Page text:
Studies in other countries also observed varied rates of failures in the first NHS held by means of the otoacoustic emissions testing in the first days of life, such as the study performed in France, which found failures in the first screening in 1.26% of neonates;[29] in China, with 14.7% of failures;[30] in South Africa, with 9.5% of failures;[31] in Poland, with 55.27%;[32] in Iran, with 14.56% of failures,[33] and in Japan, with 3.9%.[34] However, such studies did not analyze the cases by gender.

The NHS, held after 48 hours of birth, may present false-positive results (failures) without necessarily evidencing hearing loss.[35] Such a situation is common because screening by means of otoacoustic emissions testing can be hindered by improper conditions of the outer or middle ear. In neonates, the presence of vernix in the outer ear meatus is common, that is why rescreening is necessary after 30 days. However, the best used technology for the NHS is the transient evoked otoacoustic emissions testing, in Brazil as well as in other countries, as it features low cost, objectivity and simplicity in the assessment.[36] [37] [38]

Regarding the rescreening held after 30 days, from the 34 babies who failed the first testing, all of them returned for the rescreening, indicating 100% adherence to the NHS program. A review of the literature on NHS in Brazil pointed that absences for rescreening of the NHS ranged between 5 and 50% in public hospitals, and 9 and 34% in private-mixed hospitals.[36] In other countries, such as Iran, the return for the rescreening rate was 70.60%,[33] and in India, 82.6% returned to be rescreened.[16] A study that analyzed absence for the rescreening of the NHS, held with 60 legal guardians, pointed forgetfulness (30%) and lack of information about the rescreening (20%) as justifications for the absences.[39] Adherence to all steps of the NHS can be achieved when all the hospital medical staff, nurses, social workers and language-speech pathologists are involved in the NHS.[40] In a study in Campinas, São Paulo, absence for the rescreening reached 41.4%, and the reasons were analyzed. They concluded that the rate of absence for the rescreening was 1.4 times greater in the cases of mothers who lived without a partner than in those who live with a partner; the higher the number of children, the lower is mothers' return (absence is 1.5 times higher); absence of mothers who underwent one to three prenatal medical visits is 3.1 times higher than those who went to four or more prenatal appointments. They pointed out that there are several hindering factors for rescreening of the NHS, such as the need to take all children to the screening site, often due to the lack of family or social support, mothers' misunderstanding on the need of rescreening due to lack of health professional guidance, and lack of knowledge on the technology specifically used for that testing, which interferes with their aptitude of recognizing their children's health needs.[41]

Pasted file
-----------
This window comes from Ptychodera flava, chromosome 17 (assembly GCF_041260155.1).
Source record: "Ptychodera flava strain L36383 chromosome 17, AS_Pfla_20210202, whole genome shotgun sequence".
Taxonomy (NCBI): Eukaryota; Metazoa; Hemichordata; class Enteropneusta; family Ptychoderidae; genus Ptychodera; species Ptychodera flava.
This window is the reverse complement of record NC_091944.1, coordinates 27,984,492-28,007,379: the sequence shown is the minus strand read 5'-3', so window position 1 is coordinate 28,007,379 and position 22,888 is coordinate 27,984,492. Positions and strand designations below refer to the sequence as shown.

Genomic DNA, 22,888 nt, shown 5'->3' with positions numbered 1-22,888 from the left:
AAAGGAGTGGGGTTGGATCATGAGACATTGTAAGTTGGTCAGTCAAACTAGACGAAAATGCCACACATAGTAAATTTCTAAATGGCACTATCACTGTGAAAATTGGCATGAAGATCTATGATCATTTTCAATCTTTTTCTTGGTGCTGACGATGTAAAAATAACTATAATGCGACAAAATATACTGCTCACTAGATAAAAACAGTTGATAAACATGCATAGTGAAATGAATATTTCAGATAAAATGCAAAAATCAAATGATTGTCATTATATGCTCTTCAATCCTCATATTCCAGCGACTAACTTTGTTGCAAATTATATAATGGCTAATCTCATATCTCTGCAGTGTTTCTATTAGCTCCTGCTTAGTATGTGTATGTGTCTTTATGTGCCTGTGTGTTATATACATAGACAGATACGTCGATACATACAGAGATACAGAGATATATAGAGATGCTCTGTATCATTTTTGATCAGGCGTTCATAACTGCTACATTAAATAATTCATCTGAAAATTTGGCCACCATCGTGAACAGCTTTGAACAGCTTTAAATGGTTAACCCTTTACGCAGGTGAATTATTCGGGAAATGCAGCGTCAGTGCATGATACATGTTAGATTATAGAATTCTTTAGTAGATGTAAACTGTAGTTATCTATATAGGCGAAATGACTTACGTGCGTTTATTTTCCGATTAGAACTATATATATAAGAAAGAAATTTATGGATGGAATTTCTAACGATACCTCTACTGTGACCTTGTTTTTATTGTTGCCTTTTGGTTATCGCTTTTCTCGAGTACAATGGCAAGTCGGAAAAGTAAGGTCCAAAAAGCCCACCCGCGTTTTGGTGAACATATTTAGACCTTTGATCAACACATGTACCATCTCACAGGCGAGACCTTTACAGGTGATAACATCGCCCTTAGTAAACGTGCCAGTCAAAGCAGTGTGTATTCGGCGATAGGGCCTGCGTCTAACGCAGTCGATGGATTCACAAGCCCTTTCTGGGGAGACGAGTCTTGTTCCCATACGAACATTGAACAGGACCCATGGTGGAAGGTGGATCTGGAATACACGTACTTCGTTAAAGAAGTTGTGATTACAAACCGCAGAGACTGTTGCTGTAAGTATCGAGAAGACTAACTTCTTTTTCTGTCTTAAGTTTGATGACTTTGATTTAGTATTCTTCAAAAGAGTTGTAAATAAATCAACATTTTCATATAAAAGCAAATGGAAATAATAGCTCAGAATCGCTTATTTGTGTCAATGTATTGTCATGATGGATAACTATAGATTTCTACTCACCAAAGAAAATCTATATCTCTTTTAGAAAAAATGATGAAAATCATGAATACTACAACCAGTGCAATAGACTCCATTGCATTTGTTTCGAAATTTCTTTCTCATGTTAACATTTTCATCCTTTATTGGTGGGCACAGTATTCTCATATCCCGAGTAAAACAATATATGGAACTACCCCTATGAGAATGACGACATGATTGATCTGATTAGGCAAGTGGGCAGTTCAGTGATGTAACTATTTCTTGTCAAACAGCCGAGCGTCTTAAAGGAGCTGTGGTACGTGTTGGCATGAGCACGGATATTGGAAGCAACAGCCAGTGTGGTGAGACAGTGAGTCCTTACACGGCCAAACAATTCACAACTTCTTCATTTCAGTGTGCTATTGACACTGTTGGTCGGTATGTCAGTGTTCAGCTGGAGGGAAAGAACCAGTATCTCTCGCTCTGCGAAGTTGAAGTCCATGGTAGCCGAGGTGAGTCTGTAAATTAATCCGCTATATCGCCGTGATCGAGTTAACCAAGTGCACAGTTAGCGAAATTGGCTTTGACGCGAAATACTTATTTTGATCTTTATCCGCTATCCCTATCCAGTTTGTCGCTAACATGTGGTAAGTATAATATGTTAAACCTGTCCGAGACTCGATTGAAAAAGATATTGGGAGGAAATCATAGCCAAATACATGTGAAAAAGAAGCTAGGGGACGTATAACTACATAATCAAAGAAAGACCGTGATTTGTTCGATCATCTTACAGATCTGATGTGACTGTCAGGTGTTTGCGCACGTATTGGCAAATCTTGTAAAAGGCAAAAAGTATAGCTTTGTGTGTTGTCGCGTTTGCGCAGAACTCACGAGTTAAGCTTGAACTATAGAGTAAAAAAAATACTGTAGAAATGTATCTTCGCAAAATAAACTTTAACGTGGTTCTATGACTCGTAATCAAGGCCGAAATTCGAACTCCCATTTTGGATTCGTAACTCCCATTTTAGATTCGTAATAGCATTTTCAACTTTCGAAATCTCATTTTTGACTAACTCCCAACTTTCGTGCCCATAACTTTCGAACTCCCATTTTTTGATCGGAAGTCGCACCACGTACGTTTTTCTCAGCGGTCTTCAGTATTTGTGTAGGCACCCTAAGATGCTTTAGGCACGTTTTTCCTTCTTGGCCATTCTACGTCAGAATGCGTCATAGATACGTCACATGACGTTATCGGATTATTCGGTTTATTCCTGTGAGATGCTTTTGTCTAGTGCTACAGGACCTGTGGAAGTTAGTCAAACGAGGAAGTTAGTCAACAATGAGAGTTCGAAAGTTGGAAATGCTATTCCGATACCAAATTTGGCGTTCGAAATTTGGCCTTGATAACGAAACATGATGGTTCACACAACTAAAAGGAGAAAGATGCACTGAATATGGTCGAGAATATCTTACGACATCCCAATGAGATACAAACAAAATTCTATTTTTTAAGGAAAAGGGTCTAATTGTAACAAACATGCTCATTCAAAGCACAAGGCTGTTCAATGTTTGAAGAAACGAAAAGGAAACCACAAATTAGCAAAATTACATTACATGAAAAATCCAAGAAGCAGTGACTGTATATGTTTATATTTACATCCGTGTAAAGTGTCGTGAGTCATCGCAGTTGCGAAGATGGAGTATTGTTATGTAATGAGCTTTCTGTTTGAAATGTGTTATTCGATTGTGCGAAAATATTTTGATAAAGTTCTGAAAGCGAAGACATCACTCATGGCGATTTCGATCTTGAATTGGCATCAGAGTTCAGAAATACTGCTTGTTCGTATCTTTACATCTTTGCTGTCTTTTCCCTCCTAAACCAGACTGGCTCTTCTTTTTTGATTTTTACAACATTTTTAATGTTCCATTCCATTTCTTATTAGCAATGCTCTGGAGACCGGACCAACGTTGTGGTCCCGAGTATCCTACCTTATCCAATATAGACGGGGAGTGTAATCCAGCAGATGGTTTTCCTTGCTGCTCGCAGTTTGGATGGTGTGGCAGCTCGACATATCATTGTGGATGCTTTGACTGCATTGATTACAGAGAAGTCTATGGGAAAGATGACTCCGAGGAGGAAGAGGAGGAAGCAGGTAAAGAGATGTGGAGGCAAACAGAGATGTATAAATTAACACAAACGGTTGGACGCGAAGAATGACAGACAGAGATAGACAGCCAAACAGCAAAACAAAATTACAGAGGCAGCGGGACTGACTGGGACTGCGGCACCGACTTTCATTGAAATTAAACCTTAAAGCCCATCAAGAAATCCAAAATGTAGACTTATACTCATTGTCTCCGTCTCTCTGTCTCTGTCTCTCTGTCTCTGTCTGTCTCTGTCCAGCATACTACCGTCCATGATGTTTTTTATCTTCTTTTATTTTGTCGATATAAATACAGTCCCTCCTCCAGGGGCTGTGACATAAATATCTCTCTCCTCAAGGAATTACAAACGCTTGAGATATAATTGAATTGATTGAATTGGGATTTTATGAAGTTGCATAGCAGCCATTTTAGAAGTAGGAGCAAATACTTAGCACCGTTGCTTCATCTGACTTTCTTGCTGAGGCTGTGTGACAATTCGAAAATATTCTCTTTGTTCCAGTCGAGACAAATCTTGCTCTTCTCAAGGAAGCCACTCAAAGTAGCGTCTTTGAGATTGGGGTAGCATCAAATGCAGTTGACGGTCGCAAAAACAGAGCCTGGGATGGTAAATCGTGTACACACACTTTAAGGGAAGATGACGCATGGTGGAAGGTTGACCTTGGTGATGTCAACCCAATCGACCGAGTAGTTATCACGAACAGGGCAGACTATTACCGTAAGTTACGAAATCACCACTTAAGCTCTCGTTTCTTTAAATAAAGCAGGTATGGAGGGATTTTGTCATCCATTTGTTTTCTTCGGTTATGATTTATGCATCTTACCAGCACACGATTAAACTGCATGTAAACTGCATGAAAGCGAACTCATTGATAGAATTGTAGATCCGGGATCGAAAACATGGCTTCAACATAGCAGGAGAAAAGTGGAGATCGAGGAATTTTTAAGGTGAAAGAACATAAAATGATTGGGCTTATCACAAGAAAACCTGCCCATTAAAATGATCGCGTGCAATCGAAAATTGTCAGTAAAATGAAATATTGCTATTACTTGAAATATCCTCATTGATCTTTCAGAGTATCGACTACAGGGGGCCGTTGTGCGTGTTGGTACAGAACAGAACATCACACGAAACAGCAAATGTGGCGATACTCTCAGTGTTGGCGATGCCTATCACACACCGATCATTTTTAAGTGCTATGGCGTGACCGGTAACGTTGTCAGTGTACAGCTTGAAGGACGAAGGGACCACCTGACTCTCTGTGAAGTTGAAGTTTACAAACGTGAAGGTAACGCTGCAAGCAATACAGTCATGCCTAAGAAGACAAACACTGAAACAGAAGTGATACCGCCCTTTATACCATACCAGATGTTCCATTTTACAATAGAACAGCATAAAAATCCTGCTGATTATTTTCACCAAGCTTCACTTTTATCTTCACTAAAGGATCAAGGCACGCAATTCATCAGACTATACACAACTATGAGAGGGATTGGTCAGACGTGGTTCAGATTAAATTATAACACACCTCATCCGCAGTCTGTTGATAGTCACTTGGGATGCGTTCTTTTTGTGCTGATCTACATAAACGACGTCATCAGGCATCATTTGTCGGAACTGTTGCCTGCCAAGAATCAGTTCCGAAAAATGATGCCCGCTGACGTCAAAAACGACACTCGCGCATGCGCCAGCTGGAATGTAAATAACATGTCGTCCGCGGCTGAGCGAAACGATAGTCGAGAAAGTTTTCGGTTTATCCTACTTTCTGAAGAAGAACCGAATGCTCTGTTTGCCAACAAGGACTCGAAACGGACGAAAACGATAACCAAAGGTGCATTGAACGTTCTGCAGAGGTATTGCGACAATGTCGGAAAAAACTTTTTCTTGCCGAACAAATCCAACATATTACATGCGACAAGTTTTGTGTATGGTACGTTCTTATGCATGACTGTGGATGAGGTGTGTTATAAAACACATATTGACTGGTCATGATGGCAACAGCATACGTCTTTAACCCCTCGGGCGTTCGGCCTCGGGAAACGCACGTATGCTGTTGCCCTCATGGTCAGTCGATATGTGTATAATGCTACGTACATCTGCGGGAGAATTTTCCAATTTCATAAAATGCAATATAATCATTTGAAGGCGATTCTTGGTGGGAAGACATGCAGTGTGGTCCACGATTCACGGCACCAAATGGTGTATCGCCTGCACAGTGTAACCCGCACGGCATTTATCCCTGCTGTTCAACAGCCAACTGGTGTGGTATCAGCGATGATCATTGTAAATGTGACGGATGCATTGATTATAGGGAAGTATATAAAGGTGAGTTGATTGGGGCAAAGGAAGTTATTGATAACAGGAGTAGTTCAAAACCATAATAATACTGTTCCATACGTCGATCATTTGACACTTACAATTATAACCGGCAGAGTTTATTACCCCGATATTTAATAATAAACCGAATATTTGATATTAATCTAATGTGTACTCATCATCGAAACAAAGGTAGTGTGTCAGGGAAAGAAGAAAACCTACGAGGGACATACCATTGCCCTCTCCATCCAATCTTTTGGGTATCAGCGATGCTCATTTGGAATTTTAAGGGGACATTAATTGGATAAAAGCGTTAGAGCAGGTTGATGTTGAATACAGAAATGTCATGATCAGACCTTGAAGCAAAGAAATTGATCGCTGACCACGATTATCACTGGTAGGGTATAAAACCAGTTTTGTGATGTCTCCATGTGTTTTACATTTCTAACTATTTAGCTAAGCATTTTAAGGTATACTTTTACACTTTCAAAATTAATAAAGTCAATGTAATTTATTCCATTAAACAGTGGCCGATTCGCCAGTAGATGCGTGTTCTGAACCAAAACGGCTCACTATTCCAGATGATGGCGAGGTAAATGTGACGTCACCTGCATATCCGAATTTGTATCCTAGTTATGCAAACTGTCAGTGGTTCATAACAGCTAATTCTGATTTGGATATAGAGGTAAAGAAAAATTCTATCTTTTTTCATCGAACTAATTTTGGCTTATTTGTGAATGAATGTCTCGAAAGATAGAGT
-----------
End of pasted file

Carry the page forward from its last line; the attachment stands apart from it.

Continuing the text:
In the rescreening results, 23 children (67.64%) failed again, without any significant differences regarding gender or age. Different from a study with 316 babies who underwent the hearing rescreening, gender did not interfere with the results, but failures associated with premature birth occurred.[42] A study with 5,045 babies found that 760 (15%) of them failed the screening; among those, 377 (49.60%) returned for rescreening, and 24 failed again (6.36%), but only 2 of them had hearing impairment confirmed.[23] In South Africa, a study found failures in 3% of the children after the rescreening.[31]

According to the JCIH,[3] only 4% of absences are acceptable for the assessment of neonates who failed the screening and rescreening.

Regarding the results of the 104 children in the brainstem auditory evoked potential (BAEP) testing, 6 children (5.77%) were identified, 5 (4.80% or 48 per 1,000) of whom had sensorineural hearing loss equal to or greater than 80 dB, and 1 (0.96%) with hearing loss lower than 80 dB. Among those, 50% featured the following high-risk criteria: hearing impairment in the family and stay at an ICU for a period longer than 5 days. In Japan, a study with 19,199 neonates found that 128 (0.67%) failed rescreening, and 28 failed BAEP, but among those, only 7 (0.036%) were diagnosed with hearing loss (2 males and 5 females). The false-positive rate was 28%.[32] The current challenge of global NHS is to reduce the false-positive rate, which occurs, according to the literature, due to the use of the otoacoustic emissions testing, a fast and cost-effective method.[43]

The rate found in this study at the high complexity service on hearing loss for sensorineural hearing loss equal to or greater than 80 dB is in conformity with the literature. Studies in developing countries report percentages of hearing loss between 1 and 53%.[44] According to the literature, the prevalence of severe/profound congenital sensory neural hearing loss is between 0.5 and 5 per 1,000 newborns, higher in developing countries.[45] As for neonates in ICUs for longer than 5 days, the estimated hearing loss is from 2–15%.[17] Another study in Brazil also found high rates of hearing loss, that is, the one in Minas Gerais with 186 babies at high risk for hearing loss, all premature ones, which found 6.3% of hearing disorders, most of them having mothers diagnosed with HIV infection, alcohol and drug abuse during pregnancy.[46]